Round 2 (20.44)


Considering the super high WAR values of the elite players to go off the board in Round 1, it's very interesting to see that Round 2 only drops off by just over 5 WAR in total (21%). Looking at this round there is barely any drop off in player value throughout, with WAR values fluctuating between 1.4 and 2.1. At this point it's personal preference based on riskier playing time, but higher upside picks like Grealish (1.48) and Foden (1.69) or more nailed, safer bets like JWP (1.6), VVD (1.82) and Bowen (1.62). The standout pick of the round is Robertson (2.13) who I have ranked in 9th. I think he is one of the safest bets for playing time and has the potential to exceed 15 PPS this season.


Round 3 (13.36)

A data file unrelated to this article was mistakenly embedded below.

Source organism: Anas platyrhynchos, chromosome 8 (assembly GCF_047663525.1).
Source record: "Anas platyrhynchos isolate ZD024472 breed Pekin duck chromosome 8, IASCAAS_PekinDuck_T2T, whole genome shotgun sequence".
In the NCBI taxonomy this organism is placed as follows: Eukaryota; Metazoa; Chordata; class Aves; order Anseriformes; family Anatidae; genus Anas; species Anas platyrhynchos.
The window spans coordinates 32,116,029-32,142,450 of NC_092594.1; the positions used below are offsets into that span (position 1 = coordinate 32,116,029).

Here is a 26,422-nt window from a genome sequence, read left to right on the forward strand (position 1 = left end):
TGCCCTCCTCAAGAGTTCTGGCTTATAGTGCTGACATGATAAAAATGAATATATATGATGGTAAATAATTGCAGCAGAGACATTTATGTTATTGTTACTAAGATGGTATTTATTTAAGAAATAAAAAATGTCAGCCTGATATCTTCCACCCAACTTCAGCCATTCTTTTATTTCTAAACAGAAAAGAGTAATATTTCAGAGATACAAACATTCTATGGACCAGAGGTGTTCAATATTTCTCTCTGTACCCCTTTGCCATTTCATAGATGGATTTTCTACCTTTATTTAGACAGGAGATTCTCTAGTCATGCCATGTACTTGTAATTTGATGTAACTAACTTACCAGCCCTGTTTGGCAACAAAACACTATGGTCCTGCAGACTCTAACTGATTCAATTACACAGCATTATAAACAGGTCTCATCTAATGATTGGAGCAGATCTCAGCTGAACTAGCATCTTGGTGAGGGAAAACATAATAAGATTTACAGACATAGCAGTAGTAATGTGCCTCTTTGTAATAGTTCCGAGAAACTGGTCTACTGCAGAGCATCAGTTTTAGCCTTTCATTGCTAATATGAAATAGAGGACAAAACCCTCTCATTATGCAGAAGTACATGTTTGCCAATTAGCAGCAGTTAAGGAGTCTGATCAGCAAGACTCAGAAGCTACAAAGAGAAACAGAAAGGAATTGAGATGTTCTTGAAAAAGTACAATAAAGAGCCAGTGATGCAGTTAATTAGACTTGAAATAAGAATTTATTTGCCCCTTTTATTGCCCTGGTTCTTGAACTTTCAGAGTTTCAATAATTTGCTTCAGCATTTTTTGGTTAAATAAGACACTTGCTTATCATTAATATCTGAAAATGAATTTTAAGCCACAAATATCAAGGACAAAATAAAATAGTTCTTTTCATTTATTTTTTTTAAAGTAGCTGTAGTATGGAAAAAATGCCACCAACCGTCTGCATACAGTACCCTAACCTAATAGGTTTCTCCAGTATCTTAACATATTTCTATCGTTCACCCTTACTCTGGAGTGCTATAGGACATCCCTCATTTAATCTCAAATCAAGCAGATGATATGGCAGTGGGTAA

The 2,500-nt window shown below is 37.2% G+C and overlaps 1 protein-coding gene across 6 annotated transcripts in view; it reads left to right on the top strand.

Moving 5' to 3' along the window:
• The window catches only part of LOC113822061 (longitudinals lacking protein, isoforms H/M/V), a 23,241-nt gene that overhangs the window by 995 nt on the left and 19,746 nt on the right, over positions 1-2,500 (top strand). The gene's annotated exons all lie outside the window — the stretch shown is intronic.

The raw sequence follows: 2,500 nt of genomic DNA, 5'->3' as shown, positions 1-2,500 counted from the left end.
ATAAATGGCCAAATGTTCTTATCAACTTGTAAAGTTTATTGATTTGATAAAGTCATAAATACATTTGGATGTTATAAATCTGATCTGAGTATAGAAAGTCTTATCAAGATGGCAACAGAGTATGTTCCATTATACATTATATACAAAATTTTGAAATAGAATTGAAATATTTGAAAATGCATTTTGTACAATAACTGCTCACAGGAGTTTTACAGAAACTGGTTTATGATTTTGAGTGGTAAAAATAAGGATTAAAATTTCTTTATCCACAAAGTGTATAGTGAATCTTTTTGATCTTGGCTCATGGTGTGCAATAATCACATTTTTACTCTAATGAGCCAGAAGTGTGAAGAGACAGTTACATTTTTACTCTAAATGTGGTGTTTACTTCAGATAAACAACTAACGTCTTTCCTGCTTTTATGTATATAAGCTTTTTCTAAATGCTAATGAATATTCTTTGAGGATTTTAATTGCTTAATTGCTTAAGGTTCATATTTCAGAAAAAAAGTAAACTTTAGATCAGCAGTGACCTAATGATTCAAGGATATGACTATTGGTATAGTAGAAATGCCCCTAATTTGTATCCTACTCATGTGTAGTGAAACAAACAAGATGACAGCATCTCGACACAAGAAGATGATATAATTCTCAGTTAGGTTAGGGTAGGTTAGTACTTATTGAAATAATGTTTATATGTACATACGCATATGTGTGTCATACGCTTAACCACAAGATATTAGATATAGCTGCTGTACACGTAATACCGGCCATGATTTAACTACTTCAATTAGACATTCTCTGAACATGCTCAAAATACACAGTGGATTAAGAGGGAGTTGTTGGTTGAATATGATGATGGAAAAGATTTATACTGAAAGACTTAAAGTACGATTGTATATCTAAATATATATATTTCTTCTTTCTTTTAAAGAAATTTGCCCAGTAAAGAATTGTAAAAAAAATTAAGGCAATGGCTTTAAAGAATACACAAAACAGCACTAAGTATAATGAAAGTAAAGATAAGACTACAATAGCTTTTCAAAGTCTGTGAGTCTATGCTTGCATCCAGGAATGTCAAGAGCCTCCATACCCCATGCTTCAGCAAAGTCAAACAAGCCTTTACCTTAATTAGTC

We see our first big drop off in Round 3, plummeting a huge 7 WAR in total (35%) from the previous round. It's interesting to note that, based on their WAR values, the first 4 picks of Round 3 appear much closer to Round 2 value than the rest. This seems to back up the hypothesis that drafting in the early picks seems to gain you an advantage. Kulusevski (1.58) and Mahrez (1.43) have the most upside here, but depending on how it works out at Man United, Eriksen (1.36) could be a steal at the end of the round. Jota (0.95) starting the season injured appears to have been drafted a tad early here, as was Watkins (0.66). He'll have to see an amazing upturn in form to be worthy of this spot, but by this point managers are really scrambling to get themselves the remaining decent forwards for roster construction purposes.